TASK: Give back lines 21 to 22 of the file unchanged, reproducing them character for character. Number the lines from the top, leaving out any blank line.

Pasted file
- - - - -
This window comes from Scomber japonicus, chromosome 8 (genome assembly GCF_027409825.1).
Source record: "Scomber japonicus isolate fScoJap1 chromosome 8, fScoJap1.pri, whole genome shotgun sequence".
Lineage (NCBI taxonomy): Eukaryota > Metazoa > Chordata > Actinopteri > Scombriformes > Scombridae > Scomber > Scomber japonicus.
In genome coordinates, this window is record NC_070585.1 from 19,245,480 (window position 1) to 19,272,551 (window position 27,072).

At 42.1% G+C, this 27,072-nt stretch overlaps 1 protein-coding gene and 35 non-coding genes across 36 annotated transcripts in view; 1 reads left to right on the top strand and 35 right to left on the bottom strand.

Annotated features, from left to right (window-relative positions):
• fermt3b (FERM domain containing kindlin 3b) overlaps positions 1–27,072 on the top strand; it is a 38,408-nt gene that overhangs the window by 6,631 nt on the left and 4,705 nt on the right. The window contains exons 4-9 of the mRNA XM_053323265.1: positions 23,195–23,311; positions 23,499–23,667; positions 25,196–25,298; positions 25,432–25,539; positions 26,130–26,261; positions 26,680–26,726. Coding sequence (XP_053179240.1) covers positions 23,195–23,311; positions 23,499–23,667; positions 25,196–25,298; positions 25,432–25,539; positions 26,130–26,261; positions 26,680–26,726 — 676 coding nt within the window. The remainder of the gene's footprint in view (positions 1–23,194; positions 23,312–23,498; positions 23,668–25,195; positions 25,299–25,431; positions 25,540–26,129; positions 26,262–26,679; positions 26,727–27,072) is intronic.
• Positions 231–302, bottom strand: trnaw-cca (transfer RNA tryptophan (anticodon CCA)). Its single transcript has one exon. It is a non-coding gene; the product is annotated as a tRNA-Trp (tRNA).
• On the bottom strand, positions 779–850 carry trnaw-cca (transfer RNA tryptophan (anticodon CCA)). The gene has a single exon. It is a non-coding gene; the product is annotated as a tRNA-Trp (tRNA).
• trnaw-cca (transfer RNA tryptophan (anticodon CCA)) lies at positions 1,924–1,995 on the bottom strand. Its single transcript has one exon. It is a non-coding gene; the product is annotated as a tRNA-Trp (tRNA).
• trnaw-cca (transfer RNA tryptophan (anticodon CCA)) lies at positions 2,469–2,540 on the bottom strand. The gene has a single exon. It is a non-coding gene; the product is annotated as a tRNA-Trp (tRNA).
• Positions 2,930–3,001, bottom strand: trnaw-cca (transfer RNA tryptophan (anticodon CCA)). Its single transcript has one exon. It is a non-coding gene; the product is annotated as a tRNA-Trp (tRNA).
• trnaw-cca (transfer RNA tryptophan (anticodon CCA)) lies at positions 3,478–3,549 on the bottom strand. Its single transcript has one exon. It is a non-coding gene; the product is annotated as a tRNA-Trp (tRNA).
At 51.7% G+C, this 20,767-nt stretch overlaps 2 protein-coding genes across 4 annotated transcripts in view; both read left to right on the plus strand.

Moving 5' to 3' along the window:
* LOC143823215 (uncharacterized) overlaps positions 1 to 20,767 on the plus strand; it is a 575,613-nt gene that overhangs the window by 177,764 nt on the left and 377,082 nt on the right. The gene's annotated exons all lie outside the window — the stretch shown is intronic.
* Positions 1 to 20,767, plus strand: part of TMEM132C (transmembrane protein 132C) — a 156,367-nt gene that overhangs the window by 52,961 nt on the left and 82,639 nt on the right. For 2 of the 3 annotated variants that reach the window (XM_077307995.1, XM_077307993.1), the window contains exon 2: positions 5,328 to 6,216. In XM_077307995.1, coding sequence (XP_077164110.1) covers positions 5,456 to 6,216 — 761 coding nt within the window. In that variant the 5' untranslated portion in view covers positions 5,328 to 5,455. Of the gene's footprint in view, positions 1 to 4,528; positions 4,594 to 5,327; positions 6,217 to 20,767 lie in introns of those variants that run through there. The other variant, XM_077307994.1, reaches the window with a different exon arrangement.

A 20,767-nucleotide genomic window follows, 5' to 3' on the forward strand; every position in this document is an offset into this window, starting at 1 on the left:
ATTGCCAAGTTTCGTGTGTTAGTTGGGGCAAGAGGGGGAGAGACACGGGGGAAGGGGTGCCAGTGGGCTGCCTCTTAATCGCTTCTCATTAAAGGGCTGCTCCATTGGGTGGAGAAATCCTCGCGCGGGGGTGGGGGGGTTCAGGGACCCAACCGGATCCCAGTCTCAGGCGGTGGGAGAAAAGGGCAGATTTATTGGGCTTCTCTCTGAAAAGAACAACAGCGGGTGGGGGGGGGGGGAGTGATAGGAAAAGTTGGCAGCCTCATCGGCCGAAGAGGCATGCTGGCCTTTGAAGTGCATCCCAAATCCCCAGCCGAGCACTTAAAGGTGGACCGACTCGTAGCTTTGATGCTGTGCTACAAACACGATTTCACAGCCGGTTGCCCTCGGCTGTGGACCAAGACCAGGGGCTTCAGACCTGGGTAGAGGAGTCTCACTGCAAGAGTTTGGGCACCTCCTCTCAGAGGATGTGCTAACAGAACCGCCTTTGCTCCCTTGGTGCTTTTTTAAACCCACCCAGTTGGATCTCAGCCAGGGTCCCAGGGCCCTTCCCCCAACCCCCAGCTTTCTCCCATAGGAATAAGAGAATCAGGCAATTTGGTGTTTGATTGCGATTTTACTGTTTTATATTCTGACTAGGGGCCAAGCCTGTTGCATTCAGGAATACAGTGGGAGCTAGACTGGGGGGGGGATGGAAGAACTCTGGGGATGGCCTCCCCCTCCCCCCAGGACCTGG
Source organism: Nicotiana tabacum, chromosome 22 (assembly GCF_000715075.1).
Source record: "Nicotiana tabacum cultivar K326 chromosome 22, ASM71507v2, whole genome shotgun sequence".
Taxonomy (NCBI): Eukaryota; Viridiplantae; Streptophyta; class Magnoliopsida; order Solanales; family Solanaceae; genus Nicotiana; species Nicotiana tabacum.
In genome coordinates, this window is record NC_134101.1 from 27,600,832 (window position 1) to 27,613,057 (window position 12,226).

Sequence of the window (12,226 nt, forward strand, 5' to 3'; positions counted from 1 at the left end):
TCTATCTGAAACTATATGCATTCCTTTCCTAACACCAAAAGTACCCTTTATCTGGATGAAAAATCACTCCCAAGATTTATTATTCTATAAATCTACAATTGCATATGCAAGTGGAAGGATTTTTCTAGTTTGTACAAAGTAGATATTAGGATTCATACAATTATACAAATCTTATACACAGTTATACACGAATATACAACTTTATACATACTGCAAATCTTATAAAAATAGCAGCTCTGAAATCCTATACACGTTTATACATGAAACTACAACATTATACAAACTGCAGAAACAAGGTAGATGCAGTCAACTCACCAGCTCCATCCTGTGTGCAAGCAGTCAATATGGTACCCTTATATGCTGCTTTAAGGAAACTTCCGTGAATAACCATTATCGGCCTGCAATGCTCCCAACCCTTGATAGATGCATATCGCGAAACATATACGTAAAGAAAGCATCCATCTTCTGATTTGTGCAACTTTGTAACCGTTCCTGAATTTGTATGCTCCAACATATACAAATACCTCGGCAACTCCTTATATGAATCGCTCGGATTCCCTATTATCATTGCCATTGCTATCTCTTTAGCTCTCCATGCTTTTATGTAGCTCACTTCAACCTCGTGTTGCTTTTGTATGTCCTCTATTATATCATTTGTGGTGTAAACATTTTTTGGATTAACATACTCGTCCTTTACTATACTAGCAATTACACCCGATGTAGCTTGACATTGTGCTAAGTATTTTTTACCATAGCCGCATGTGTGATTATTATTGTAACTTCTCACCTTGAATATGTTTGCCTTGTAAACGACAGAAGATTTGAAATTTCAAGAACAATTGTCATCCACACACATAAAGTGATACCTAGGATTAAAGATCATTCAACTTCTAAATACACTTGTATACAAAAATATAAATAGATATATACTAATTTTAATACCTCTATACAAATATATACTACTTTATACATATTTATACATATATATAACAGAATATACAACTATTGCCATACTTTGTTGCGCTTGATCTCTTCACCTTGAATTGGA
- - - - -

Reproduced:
Source record: "Nicotiana tabacum cultivar K326 chromosome 22, ASM71507v2, whole genome shotgun sequence".
Taxonomy (NCBI): Eukaryota; Viridiplantae; Streptophyta; class Magnoliopsida; order Solanales; family Solanaceae; genus Nicotiana; species Nicotiana tabacum.